By the way, I love Vivid Vision. Maybe a little bit later, I will tell you that we did something similar. I should have like stolen it from you instead of trying to go through my own. One, it was that vision and where Erika excels and can sometimes frustrate as she’s such a visionary. She’s such a compelling storyteller that, combined, she has sold a lot of people with a lot of things. She’s delivered but great at that. That was what sucked me in.
Also, it was the track record because like I said, “If I was going to leave World 50, it had to be for something that offered me a little bit more certainty than what would’ve felt like taking a Hail Mary on a first-time CEO, going through a founder’s succession, attempting to rebuild all of those things.” It was a risk to take. My track record with her, I knew. I said, “This is not going to be easy, and it’s going to be a marriage.” I need to make sure that what I believe in going into that I know this person well enough to be committed to that marriage even at its lowest points.
That’s the core thing that has to happen between the CEO and the COO. I call it that yin and yang like the two-in-the-box model that if they don’t get that real trust, that real business marriage, it won’t succeed. It’s the most critical relationship in the organization. Was the fact that you had that past relationship detrimental at any point in your journey of working together? I can’t imagine it has been easy every single day. It never is.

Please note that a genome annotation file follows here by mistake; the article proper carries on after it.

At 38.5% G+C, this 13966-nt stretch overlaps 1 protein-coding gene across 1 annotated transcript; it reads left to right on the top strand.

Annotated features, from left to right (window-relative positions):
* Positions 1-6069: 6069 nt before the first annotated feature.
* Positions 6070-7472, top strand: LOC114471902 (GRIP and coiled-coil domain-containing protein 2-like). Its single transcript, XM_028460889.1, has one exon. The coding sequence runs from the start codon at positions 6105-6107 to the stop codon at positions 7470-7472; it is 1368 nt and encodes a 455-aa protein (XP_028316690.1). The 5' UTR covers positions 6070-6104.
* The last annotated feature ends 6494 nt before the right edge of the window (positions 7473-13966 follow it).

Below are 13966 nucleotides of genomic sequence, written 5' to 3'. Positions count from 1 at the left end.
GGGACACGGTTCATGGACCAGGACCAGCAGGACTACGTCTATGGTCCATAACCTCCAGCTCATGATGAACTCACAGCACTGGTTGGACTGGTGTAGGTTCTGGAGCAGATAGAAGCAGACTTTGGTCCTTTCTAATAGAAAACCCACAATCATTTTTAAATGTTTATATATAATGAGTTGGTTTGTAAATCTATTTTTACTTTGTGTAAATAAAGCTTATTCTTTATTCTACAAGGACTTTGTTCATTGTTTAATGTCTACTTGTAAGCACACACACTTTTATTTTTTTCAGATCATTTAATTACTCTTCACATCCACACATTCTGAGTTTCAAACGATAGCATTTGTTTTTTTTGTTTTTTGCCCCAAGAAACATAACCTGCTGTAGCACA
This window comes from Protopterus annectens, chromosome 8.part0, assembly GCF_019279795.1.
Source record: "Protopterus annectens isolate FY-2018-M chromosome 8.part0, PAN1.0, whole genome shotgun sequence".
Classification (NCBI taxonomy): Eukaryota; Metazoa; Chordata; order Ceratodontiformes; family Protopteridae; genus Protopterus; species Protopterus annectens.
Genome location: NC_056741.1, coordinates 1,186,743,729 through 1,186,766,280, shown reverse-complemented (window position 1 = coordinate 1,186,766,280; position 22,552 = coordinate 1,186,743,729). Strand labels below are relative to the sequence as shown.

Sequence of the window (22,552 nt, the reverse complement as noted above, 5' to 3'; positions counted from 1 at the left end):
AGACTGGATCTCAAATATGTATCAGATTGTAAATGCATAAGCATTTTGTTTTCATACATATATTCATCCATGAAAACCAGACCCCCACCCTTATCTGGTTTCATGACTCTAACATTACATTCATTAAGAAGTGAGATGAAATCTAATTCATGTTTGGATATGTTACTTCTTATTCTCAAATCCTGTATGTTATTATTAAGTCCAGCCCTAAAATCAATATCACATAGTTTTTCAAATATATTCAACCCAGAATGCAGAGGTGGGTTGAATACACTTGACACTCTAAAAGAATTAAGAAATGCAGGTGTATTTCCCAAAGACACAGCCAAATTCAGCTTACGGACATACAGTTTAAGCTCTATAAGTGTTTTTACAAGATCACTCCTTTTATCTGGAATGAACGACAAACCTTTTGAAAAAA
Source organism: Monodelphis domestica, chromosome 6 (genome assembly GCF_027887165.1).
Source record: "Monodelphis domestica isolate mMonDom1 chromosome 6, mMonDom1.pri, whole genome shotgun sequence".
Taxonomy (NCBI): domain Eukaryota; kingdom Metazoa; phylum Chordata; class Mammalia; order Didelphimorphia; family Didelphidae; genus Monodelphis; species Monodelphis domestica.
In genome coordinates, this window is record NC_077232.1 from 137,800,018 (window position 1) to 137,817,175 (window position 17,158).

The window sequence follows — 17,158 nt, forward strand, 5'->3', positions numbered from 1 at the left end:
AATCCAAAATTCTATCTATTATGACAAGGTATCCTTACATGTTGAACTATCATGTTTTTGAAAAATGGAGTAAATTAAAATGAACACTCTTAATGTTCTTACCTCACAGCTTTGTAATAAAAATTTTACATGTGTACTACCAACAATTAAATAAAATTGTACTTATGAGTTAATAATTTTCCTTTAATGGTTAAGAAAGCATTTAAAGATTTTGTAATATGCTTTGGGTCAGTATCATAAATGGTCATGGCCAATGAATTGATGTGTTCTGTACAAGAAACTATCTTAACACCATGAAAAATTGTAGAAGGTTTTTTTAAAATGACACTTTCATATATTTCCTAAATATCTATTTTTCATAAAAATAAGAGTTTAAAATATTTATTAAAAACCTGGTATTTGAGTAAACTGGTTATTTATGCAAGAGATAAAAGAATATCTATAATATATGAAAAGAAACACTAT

No, I’m pretty sure I wanted to quit a couple of times. I think so because when you have that relationship, there are moments you take things more personally than you should. It doesn’t just remain business. There are times when you take things more personally than you should. There were moments when she was unhappy to something or if she reacted in some way to something or if she engaged with someone in a particular way.
There were moments where I would personalize it, and a part of it was like, “Erika, come on,” or I would take something home because I knew or because I felt like that’s my friend and that’s also my boss. There are those aspects of it that were hard, and she felt it too. She hasn’t outwardly expressed it but I know things aren’t always going to be done in a way that she would’ve liked either.